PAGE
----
How To Pick a Whole House Color Scheme

Portrait of a Lady_04

A friend of mine recently referred her co-worker to me to talk through a yet-to-be-determined whole house color scheme and, when my email reply got close to broaching the 1,000-word mark, I decided that it would be worthwhile to share here, too.



Okay, so let’s jump right into it!! Really your best friend is going to be those generic paint chips. I’ve found a couple of helpful articles and blog posts that will help lay down the law on whole house color schemes (some of which can be found herehere and here), but when it comes down to it, nothing is going to be a safer bet than in-person, real life paint chips since everyone’s situation/style is different.

My advice is to choose your favorite color first and then go from there. If you aren’t quite sure what that color is, look at your furnishings and accessories (think: throw pillows, artwork, dishes, etc.) because they might give you some insight. If you like reds and creams, it might be best to stick with a warmer palette, whereas favorite shades of blue would mean a cooler toned scheme is for you.


Once you have your favorite color in mind, pick a room (do this before choosing your actual paint chips since the room could denote a certain shade or intensity of that color). If you want to go bold first, choose a feature room—maybe a dining room or your bedroom—and stand in the space for a second.

If the room gets great light, you might be okay to go a little darker with your paint color. Otherwise, a low lit room will need a brighter color to give it a little bit of luminance (it will naturally “read” darker even if the paint on the chip looks too bright in the store).

When it comes to open spaces—like a big living room or open concept kitchen—it might be best to go with something a little more neutral, but ultimately it’s entirely up to you!


Which brings me to my second point…Take those chips with a grain of salt! I used to grab chips willy nilly from the hardware store, bought the paint right then and there and brought it home to put on the wall. Big mistake almost every single time…It’s really a 3 step process (unfortunately). Here’s the breakdown:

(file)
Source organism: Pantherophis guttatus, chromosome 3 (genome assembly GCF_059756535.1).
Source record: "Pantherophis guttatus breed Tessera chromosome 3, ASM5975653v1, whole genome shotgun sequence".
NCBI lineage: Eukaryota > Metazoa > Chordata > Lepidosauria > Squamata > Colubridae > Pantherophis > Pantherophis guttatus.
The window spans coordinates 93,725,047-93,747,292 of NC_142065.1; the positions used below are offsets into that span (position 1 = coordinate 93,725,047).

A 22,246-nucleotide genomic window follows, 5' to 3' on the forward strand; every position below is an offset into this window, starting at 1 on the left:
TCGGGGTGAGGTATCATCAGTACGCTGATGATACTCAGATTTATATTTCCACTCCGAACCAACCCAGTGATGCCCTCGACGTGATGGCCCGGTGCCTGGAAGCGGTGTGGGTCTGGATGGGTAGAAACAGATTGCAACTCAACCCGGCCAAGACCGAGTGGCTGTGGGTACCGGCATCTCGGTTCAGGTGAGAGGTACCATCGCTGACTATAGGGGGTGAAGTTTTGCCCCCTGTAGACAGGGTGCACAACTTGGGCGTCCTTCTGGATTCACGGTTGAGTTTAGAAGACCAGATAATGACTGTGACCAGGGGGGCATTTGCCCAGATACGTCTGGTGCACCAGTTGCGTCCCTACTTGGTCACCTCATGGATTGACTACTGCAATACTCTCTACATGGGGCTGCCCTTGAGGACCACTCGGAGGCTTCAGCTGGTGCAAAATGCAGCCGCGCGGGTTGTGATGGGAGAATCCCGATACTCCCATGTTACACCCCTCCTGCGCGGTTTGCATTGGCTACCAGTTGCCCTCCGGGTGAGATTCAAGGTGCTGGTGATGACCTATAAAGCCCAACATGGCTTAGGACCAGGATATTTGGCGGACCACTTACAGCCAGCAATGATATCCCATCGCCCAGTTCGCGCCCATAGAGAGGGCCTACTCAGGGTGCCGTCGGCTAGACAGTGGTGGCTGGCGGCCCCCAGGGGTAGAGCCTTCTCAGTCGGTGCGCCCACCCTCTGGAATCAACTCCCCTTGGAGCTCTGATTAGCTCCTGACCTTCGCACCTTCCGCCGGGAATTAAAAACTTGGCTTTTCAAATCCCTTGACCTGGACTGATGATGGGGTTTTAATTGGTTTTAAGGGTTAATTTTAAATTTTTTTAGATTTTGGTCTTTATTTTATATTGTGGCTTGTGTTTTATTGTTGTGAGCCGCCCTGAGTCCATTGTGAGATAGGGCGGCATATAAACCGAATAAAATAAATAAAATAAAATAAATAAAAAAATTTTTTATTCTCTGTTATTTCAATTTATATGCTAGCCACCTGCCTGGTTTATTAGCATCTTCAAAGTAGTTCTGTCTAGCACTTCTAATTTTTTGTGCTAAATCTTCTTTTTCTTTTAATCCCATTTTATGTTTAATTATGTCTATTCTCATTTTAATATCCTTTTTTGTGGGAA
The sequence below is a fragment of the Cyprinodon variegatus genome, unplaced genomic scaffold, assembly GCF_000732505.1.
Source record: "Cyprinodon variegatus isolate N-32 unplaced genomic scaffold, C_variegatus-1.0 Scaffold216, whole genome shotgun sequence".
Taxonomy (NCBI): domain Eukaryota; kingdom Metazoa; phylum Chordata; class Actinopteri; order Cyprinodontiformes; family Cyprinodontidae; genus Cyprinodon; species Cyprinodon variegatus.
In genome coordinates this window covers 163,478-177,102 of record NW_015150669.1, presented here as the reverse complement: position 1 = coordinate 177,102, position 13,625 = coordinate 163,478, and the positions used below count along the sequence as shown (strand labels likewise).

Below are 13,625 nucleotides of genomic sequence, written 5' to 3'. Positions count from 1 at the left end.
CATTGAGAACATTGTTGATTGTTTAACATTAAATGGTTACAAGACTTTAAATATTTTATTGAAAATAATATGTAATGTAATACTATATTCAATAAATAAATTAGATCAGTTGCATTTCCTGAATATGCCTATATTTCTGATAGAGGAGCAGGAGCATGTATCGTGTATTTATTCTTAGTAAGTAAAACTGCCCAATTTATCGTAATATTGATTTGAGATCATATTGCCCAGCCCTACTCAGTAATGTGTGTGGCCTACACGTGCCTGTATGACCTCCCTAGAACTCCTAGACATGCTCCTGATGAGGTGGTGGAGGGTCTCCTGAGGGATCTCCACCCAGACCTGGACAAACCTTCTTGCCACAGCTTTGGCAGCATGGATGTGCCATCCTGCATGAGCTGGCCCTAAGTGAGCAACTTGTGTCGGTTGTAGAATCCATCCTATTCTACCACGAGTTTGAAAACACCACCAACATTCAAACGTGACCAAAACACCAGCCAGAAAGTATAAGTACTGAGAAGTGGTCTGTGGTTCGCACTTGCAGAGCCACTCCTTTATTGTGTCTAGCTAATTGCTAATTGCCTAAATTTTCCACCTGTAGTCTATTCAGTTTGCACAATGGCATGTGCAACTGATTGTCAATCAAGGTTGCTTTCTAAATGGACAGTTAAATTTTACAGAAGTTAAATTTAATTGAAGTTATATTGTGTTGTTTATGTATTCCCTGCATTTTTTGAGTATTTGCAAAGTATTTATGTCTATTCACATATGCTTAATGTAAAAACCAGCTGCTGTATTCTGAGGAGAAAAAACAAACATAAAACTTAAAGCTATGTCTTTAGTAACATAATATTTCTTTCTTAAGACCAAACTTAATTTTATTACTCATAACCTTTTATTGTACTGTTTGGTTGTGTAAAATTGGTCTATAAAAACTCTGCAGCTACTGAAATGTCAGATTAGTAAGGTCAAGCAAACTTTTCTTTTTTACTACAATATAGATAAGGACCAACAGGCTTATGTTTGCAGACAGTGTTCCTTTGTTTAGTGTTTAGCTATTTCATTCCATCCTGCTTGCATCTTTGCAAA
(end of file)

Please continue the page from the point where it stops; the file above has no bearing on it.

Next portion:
1. Pick out your favorite paint chips (whether that’s 5 of them or 55 of them)
  2. Bring the chips home and tape them on one wall of the room in question and keep an eye on the bunch throughout the day’s various light; mark your favorites as the day goes by
  3. Once you’ve narrowed it down to about 3 favorites, go back to the hardware store and buy test pots of the paint, come home and paint little swatches on the wall; again, keep an eye on the newly painted spots throughout the day and then mark your favorite. Then buy that gallon or two of paint with confidence!!
I am truly so, so impatient and have made the mistake of instant gratification in the paint aisle and it’s just not worth it. You’ll likely end up having to repaint down the line and that is NOOOOOO fun. You may know this from experience…Test pots are your best friend!
Okay, so you’ve picked your first color. Now it gets a little bit easier. Most of the time your paint chip will have a bunch of lower or higher intensity hues surrounding your main color of choice and those likely are great choices! Or, another trick is to find it on the hardware store paint chip display and look horizontally across the row.
For example, say you’ve chosen a pretty milky blue/gray but also want to incorporate an olive green in another space. Put your finger on your blue/gray square and slide it slowly over to the green section of the paint chip display (or just take note of it being the second square down on the paint chip, and find another “second square down on the paint chip” in the green section). My point is that you’ll want to try choosing colors in the same intensity, with a couple of darker/bolder hues thrown into the mix for fun.
It’s all just a lot of trial and error—but with paint chips, not paint.
(bottom image: Mallory Benedict)
Personally, I went all out in our current house (lots of really dark grays and bright teals) and regret it. In my next house, I plan to do a lot of white and maybe a few cooler toned grays here and there. If color is intimidating to you, I say go white (or gray or cream) and bring in the bolder hues through accessories, furniture or even a bold accent wall. Those are a heck of a lot easier to switch out then having to repaint…
Do you guys have any tried and true tips for choosing an entire house worth of color? We’re all ears!
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